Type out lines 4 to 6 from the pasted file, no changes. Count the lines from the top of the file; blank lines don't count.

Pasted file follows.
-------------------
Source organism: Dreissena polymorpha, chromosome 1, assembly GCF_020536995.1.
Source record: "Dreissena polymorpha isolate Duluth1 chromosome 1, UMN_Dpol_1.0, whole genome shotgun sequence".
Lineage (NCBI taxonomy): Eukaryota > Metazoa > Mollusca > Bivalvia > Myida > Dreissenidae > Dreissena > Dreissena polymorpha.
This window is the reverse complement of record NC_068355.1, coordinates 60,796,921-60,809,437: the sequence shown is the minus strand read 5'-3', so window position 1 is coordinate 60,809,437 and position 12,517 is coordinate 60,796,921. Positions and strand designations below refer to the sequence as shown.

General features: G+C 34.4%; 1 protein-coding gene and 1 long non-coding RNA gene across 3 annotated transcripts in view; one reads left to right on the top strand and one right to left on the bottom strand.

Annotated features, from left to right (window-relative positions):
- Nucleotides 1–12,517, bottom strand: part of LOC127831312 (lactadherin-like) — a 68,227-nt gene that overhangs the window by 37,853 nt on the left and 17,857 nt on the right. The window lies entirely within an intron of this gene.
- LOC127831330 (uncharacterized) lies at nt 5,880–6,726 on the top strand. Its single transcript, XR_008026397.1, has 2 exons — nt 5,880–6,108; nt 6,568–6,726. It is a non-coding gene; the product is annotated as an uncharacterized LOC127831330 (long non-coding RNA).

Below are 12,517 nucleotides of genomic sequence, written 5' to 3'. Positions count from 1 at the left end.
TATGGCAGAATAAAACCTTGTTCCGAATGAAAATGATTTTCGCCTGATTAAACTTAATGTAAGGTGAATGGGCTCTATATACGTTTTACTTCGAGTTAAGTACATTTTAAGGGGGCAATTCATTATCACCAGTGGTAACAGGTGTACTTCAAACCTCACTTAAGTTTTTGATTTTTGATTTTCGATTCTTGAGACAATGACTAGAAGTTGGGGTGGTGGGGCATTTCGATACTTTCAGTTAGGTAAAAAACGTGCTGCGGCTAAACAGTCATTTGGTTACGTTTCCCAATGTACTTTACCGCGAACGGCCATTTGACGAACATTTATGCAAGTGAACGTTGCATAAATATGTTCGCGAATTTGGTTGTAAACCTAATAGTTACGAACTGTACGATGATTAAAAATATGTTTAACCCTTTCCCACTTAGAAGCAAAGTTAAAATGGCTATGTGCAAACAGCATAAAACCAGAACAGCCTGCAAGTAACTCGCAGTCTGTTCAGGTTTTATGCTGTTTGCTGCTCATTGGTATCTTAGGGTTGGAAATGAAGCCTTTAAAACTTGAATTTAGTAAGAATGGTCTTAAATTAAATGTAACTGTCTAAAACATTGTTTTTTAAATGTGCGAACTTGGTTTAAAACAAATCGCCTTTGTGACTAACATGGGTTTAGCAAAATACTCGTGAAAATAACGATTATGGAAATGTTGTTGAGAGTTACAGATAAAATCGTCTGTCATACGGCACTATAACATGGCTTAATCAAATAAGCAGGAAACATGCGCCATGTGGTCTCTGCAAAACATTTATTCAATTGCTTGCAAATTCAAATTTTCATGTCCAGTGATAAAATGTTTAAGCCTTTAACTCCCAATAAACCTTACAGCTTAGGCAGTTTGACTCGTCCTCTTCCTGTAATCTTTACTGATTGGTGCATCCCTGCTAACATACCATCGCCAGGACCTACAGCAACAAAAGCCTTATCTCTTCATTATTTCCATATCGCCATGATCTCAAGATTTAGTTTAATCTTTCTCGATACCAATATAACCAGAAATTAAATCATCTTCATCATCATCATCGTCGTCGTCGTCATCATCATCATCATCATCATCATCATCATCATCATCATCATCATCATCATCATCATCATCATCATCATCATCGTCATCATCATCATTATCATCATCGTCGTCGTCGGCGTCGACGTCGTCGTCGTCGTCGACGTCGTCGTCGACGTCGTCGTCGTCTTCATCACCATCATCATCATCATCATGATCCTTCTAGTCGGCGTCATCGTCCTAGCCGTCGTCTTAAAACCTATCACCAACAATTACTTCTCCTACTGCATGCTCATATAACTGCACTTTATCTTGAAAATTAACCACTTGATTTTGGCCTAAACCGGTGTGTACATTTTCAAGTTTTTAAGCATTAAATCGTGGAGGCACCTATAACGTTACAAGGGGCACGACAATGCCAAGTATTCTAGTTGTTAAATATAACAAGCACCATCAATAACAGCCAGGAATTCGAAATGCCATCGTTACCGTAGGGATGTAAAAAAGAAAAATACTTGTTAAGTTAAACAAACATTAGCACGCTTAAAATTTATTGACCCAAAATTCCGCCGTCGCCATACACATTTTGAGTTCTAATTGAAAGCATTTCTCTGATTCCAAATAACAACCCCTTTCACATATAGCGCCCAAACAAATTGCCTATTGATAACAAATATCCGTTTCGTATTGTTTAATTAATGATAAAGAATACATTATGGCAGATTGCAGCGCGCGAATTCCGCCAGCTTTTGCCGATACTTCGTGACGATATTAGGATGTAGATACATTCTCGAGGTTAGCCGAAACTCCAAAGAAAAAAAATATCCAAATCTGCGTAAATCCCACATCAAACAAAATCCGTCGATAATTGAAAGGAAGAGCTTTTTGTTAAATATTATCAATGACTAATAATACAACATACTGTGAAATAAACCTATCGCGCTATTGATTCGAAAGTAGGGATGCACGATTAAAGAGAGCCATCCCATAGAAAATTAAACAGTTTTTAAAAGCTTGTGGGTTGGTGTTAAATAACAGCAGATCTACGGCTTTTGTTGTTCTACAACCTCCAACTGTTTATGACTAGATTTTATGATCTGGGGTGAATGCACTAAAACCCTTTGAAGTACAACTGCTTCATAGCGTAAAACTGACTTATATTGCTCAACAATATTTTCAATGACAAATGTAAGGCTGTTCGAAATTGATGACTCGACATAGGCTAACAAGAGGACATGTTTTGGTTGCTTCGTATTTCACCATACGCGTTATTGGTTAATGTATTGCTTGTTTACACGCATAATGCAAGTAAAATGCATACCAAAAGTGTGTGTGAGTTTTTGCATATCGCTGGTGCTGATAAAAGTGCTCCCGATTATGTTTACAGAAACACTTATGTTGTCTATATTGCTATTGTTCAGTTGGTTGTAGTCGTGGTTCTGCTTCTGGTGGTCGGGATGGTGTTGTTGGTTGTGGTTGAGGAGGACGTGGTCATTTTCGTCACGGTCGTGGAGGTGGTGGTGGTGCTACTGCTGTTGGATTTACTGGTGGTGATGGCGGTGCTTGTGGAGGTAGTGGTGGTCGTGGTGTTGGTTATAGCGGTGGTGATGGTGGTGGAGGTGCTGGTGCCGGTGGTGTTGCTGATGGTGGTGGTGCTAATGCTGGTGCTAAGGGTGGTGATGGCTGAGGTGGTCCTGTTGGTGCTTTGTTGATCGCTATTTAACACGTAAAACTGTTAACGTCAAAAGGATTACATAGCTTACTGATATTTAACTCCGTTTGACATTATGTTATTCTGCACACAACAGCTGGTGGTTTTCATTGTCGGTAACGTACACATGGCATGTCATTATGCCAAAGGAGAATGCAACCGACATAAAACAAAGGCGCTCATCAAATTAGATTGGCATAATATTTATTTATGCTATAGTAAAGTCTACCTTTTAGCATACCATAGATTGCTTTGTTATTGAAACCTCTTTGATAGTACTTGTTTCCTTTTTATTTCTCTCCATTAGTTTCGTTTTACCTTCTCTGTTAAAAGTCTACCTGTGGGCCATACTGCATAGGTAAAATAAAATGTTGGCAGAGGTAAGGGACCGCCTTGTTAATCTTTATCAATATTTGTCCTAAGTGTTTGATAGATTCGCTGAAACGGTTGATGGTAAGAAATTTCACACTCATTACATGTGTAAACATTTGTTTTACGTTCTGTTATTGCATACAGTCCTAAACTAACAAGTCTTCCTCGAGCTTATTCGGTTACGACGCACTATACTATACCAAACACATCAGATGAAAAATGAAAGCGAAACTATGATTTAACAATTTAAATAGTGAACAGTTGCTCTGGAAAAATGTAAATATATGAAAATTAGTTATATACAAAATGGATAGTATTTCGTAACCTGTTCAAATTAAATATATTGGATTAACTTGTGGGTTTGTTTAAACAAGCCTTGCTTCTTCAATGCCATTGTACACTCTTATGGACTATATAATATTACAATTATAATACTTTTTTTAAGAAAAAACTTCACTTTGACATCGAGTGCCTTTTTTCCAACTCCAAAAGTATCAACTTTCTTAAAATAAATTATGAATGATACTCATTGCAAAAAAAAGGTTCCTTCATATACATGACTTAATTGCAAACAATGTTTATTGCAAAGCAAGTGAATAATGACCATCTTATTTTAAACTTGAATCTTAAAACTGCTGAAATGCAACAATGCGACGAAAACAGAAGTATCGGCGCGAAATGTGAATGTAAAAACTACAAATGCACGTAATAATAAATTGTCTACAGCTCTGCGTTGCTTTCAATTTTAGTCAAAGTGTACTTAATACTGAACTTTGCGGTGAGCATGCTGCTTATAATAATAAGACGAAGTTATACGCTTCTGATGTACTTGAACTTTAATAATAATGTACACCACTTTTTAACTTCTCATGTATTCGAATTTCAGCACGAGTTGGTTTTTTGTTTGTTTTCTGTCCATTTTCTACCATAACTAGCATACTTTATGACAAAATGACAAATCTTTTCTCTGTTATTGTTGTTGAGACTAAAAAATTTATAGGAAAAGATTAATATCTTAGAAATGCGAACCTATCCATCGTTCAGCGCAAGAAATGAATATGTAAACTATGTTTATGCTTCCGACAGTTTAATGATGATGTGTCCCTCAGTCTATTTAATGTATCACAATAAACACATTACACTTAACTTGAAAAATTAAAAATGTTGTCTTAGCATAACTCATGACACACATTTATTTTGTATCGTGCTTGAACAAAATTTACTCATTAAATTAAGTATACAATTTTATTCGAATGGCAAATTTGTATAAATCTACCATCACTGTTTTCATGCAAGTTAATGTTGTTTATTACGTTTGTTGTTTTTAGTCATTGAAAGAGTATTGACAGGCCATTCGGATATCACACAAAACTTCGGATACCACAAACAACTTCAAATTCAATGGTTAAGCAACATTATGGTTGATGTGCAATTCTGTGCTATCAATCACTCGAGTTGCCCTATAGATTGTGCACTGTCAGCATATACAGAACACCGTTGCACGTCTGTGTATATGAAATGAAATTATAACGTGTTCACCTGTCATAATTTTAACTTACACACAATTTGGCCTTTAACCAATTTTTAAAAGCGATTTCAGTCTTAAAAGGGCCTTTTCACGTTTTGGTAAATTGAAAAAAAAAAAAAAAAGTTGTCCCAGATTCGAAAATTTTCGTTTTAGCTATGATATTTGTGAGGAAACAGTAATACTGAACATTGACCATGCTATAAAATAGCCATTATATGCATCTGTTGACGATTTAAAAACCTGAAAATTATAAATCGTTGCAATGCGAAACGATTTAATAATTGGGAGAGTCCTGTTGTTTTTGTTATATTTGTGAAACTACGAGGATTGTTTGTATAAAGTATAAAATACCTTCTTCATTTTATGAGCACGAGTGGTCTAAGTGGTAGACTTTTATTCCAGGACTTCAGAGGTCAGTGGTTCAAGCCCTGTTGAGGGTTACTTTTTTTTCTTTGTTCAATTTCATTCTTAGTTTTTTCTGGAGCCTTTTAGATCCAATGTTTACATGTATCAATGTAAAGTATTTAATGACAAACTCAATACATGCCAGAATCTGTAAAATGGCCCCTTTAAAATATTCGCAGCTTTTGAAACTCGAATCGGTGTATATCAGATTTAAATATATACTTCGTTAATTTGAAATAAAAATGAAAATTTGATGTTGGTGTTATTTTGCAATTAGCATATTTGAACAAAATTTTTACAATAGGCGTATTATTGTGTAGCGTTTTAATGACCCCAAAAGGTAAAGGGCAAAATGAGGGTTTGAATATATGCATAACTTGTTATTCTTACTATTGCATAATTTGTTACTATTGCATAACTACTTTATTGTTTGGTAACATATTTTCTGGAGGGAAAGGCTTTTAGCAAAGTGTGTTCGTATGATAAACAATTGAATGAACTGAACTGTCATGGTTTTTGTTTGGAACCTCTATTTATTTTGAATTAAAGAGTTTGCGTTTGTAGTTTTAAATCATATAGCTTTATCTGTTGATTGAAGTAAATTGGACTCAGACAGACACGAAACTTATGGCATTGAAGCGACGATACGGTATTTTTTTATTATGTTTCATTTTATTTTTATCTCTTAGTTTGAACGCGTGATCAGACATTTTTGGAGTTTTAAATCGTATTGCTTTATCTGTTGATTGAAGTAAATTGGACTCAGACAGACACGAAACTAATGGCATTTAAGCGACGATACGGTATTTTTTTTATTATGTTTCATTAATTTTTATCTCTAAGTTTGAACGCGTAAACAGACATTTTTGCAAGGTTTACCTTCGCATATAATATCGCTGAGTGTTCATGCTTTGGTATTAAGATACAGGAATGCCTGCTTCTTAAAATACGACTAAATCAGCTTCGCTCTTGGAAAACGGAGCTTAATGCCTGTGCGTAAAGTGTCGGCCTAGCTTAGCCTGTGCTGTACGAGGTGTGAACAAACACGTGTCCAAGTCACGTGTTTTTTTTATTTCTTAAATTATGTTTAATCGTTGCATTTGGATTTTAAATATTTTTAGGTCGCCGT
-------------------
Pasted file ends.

This window is the reverse complement of record NC_068355.1, coordinates 60,796,921-60,809,437: the sequence shown is the minus strand read 5'-3', so window position 1 is coordinate 60,809,437 and position 12,517 is coordinate 60,796,921. Positions and strand designations below refer to the sequence as shown.

General features: G+C 34.4%; 1 protein-coding gene and 1 long non-coding RNA gene across 3 annotated transcripts in view; one reads left to right on the top strand and one right to left on the bottom strand.

Annotated features, from left to right (window-relative positions):